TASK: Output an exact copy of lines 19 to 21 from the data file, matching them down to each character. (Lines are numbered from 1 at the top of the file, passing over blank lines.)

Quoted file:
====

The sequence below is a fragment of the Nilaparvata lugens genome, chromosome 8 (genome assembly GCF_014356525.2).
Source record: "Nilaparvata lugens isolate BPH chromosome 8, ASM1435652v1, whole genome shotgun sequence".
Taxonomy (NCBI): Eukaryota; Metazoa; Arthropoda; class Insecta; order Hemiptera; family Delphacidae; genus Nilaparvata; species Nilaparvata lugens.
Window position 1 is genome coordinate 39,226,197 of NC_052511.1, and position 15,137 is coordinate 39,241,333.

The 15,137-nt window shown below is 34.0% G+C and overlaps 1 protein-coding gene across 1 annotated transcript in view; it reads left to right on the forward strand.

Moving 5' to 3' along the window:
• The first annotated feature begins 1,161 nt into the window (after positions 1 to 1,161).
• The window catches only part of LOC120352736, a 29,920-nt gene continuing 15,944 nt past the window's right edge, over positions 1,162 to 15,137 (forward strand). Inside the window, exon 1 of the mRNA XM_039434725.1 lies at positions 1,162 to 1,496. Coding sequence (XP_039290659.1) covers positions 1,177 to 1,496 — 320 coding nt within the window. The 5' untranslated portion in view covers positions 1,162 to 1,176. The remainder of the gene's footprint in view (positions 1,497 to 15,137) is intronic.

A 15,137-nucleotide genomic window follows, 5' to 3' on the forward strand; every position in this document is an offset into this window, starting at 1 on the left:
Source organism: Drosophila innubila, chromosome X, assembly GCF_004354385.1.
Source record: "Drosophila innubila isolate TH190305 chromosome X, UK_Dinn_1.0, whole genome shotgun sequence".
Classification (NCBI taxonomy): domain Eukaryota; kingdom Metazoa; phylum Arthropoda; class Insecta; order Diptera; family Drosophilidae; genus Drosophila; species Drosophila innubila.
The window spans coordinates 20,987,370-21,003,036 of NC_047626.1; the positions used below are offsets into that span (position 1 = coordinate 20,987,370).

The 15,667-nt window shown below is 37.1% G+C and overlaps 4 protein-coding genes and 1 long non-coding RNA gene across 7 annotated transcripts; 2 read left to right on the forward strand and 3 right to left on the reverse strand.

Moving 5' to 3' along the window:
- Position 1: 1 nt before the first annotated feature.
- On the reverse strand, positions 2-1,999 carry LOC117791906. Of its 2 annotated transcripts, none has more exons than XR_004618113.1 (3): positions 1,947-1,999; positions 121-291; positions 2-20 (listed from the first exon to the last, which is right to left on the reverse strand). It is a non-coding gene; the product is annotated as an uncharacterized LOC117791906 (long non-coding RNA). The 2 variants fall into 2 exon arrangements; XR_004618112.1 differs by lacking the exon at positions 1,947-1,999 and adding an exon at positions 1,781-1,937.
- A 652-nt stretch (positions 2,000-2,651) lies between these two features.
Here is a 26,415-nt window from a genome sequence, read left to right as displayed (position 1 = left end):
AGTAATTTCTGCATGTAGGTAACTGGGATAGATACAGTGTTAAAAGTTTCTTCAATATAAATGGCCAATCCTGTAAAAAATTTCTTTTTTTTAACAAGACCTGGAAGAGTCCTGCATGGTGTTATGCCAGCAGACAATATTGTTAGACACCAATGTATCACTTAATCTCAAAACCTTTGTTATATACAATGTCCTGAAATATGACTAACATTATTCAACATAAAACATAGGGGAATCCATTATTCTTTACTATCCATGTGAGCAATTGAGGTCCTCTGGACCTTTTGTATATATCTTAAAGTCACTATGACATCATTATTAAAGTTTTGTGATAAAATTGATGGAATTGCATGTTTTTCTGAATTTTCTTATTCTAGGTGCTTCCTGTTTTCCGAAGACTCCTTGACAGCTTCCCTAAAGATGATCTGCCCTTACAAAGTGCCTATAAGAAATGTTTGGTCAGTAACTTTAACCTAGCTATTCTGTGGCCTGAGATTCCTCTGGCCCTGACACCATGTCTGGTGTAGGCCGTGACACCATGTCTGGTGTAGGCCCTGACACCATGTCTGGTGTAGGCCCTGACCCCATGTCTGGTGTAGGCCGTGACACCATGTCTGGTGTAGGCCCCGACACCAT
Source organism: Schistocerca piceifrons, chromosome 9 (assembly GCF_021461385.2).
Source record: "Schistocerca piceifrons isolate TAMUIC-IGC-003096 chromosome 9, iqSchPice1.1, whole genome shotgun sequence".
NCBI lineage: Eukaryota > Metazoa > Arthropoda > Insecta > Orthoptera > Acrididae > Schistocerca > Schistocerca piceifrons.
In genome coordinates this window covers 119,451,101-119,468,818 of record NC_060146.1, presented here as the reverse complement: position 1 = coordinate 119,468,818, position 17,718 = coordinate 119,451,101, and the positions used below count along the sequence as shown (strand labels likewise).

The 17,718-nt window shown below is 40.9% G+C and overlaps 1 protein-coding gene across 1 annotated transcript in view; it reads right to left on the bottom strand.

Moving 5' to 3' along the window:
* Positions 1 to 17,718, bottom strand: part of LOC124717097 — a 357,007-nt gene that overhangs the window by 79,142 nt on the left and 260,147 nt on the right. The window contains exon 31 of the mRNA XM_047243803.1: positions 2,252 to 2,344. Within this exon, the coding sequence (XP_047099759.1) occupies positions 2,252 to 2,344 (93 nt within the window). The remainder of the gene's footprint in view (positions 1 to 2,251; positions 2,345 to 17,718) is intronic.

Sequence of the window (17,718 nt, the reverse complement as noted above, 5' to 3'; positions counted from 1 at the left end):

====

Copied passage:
Here is a 26,415-nt window from a genome sequence, read left to right as displayed (position 1 = left end):
AGTAATTTCTGCATGTAGGTAACTGGGATAGATACAGTGTTAAAAGTTTCTTCAATATAAATGGCCAATCCTGTAAAAAATTTCTTTTTTTTAACAAGACCTGGAAGAGTCCTGCATGGTGTTATGCCAGCAGACAATATTGTTAGACACCAATGTATCACTTAATCTCAAAACCTTTGTTATATACAATGTCCTGAAATATGACTAACATTATTCAACATAAAACATAGGGGAATCCATTATTCTTTACTATCCATGTGAGCAATTGAGGTCCTCTGGACCTTTTGTATATATCTTAAAGTCACTATGACATCATTATTAAAGTTTTGTGATAAAATTGATGGAATTGCATGTTTTTCTGAATTTTCTTATTCTAGGTGCTTCCTGTTTTCCGAAGACTCCTTGACAGCTTCCCTAAAGATGATCTGCCCTTACAAAGTGCCTATAAGAAATGTTTGGTCAGTAACTTTAACCTAGCTATTCTGTGGCCTGAGATTCCTCTGGCCCTGACACCATGTCTGGTGTAGGCCGTGACACCATGTCTGGTGTAGGCCCTGACACCATGTCTGGTGTAGGCCCTGACCCCATGTCTGGTGTAGGCCGTGACACCATGTCTGGTGTAGGCCCCGACACCAT
Source organism: Schistocerca piceifrons, chromosome 9 (assembly GCF_021461385.2).